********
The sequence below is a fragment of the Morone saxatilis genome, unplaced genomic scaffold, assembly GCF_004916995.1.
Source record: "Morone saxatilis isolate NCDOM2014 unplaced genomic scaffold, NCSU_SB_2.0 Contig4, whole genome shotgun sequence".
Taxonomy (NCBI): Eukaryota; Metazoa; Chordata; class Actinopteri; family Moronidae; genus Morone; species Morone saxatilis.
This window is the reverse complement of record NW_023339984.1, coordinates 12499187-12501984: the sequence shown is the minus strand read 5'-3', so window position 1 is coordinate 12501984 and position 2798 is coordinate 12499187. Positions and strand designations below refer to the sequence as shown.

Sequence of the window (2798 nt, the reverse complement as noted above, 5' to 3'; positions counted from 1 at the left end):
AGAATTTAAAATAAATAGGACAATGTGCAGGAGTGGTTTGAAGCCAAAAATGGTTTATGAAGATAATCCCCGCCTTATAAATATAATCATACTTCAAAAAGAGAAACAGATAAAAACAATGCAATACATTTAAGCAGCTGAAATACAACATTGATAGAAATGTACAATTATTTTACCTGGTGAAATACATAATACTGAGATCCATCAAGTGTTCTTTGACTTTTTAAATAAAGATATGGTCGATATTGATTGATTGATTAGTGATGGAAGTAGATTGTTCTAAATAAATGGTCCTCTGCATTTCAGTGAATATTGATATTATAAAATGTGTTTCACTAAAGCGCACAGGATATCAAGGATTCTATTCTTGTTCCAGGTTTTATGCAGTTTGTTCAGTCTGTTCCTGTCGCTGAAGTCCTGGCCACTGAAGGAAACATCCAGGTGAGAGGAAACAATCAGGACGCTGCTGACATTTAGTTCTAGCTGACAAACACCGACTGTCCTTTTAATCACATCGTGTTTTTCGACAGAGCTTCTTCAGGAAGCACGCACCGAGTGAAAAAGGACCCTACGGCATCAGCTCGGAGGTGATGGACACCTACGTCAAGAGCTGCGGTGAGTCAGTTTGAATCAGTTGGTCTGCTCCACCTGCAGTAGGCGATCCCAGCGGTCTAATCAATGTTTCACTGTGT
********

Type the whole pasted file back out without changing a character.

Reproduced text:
The sequence below is a fragment of the Morone saxatilis genome, unplaced genomic scaffold, assembly GCF_004916995.1.
Source record: "Morone saxatilis isolate NCDOM2014 unplaced genomic scaffold, NCSU_SB_2.0 Contig4, whole genome shotgun sequence".
Taxonomy (NCBI): Eukaryota; Metazoa; Chordata; class Actinopteri; family Moronidae; genus Morone; species Morone saxatilis.
This window is the reverse complement of record NW_023339984.1, coordinates 12499187-12501984: the sequence shown is the minus strand read 5'-3', so window position 1 is coordinate 12501984 and position 2798 is coordinate 12499187. Positions and strand designations below refer to the sequence as shown.

Sequence of the window (2798 nt, the reverse complement as noted above, 5' to 3'; positions counted from 1 at the left end):
AGAATTTAAAATAAATAGGACAATGTGCAGGAGTGGTTTGAAGCCAAAAATGGTTTATGAAGATAATCCCCGCCTTATAAATATAATCATACTTCAAAAAGAGAAACAGATAAAAACAATGCAATACATTTAAGCAGCTGAAATACAACATTGATAGAAATGTACAATTATTTTACCTGGTGAAATACATAATACTGAGATCCATCAAGTGTTCTTTGACTTTTTAAATAAAGATATGGTCGATATTGATTGATTGATTAGTGATGGAAGTAGATTGTTCTAAATAAATGGTCCTCTGCATTTCAGTGAATATTGATATTATAAAATGTGTTTCACTAAAGCGCACAGGATATCAAGGATTCTATTCTTGTTCCAGGTTTTATGCAGTTTGTTCAGTCTGTTCCTGTCGCTGAAGTCCTGGCCACTGAAGGAAACATCCAGGTGAGAGGAAACAATCAGGACGCTGCTGACATTTAGTTCTAGCTGACAAACACCGACTGTCCTTTTAATCACATCGTGTTTTTCGACAGAGCTTCTTCAGGAAGCACGCACCGAGTGAAAAAGGACCCTACGGCATCAGCTCGGAGGTGATGGACACCTACGTCAAGAGCTGCGGTGAGTCAGTTTGAATCAGTTGGTCTGCTCCACCTGCAGTAGGCGATCCCAGCGGTCTAATCAATGTTTCACTGTGT